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Can I freeze Parmigiano-Reggiano?


markk
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Today I received a gift from a friend in Italy - a 6-pound wedge of Parmigiano-Reggiano. The vacuum seal on the cryovac had given out, but that doesn't concern me (should it?). And it wasn't shipped with any cold packs (that doesn't concern me either- should it?)

The question is how to store it. We just don't use that much of it, and I'd hate for it to go bad, which is to say, dry out.

Can I freeze it? Any other suggestions for storing it?

THANKS, ALL!

Overheard at the Zabar’s prepared food counter in the 1970’s:

Woman (noticing a large bowl of cut fruit): “How much is the fruit salad?”

Counterman: “Three-ninety-eight a pound.”

Woman (incredulous, and loud): “THREE-NINETY EIGHT A POUND ????”

Counterman: “Who’s going to sit and cut fruit all day, lady… YOU?”

Newly updated: my online food photo extravaganza; cook-in/eat-out and photos from the 70's

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Just put it in the fridge. It'll be fine in there forever. You can freeze it, too, just make surer to pull it out at least a day before you want to use it.

"A culture's appetite always springs from its poor" - John Thorne

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You needn't be concerned that the cyrovac was punctured.

In Italy most households store it loosely wrapped in waxed paper in the fridge. It will store that way for a long time. You can also additionally put it into an airtight tupperware box and that will further ensure less loss of moisture - although some aficionados argue that this kills the cheese. Make sure that no moisture is trapped on the surface of the cheese as that will cause a mould to grow on it.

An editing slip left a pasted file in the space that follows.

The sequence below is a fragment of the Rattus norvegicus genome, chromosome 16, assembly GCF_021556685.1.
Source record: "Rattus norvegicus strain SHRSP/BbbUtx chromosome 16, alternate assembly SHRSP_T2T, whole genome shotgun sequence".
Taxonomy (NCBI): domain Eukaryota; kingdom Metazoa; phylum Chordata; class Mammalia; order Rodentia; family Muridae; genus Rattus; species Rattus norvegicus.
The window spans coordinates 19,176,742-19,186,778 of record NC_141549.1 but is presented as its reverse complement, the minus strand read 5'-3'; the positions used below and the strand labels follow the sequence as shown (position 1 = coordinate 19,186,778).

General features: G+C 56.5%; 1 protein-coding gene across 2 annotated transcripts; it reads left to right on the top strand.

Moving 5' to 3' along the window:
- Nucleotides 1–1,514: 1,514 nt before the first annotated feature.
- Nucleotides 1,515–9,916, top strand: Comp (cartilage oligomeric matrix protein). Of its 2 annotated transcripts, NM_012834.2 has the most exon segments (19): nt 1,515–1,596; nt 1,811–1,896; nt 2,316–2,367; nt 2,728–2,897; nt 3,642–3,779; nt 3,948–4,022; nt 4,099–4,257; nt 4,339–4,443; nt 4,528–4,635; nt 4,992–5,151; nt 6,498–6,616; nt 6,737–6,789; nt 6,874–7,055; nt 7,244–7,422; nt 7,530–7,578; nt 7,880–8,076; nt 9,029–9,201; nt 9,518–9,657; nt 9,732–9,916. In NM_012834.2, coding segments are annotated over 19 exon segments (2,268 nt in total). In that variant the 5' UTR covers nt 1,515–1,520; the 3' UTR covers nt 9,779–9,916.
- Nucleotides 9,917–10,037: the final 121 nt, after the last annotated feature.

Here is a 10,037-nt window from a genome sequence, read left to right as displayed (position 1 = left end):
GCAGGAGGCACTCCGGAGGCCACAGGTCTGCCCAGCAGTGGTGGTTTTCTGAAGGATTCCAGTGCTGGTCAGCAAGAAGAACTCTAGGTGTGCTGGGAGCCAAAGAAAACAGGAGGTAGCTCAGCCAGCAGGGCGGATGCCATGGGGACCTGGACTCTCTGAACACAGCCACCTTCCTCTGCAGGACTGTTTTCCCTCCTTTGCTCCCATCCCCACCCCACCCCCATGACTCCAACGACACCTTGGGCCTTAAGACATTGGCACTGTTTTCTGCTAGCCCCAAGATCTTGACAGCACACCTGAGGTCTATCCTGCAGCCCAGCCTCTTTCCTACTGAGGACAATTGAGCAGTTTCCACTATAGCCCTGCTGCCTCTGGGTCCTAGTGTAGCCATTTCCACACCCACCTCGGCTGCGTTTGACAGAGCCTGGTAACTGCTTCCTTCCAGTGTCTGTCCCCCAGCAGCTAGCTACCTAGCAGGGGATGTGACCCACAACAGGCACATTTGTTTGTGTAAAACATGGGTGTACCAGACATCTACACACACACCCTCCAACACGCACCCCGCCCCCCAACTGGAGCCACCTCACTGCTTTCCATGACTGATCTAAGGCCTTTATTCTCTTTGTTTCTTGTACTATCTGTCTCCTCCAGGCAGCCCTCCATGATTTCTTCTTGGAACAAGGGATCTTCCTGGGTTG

You can freeze it but the crystals of water that form inside the cheese on freezing tend to spoil the texture of the cheese when defrosted. Also some people pay a fortune for aged parmesans so why not effectively age your own in the fridge?

I store mine in waxed paper loosely wrapped in an airtight box in the fridge. The piece I have in there is 8-9 months old and still tastes excellent.

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Freezing works but the frozen cheese is only useful for grating. One thing you might do is try to estimate how much cheese you'll use in 6 months, keep that much in the fridge and freeze the rest. But also consider that you should be using more than is your normal habit, because now you have a high-quality product around.

Steven A. Shaw aka "Fat Guy"
Co-founder, Society for Culinary Arts & Letters, sshaw@egstaff.org
Proud signatory to the eG Ethics code
Director, New Media Studies, International Culinary Center (take my food-blogging course)

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Just put it in the fridge. It'll be fine in there forever. You can freeze it, too, just make surer to pull it out at least a day before you want to use it.

Just putting it in the freeze will not keep it fine forever. Refrigerators dry things out, including parmesan cheese. Needs to be vacuum sealed to keep in the fridge for an extended period of time.

I like FG's idea - use it more and more...butter and parm make a great pasta. Cheese and pepper make a great pasta. Cheese and butter make a great risotto. A pound makes a great gift. It's damn good with figs and prosciutto. It's damn good alone or with some fine balsamico. Use it or lose it.

Mitch Weinstein aka "weinoo"

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Just put it in the fridge. It'll be fine in there forever. You can freeze it, too, just make surer to pull it out at least a day before you want to use it.

Just putting it in the freeze will not keep it fine forever. Refrigerators dry things out, including parmesan cheese. Needs to be vacuum sealed to keep in the fridge for an extended period of time.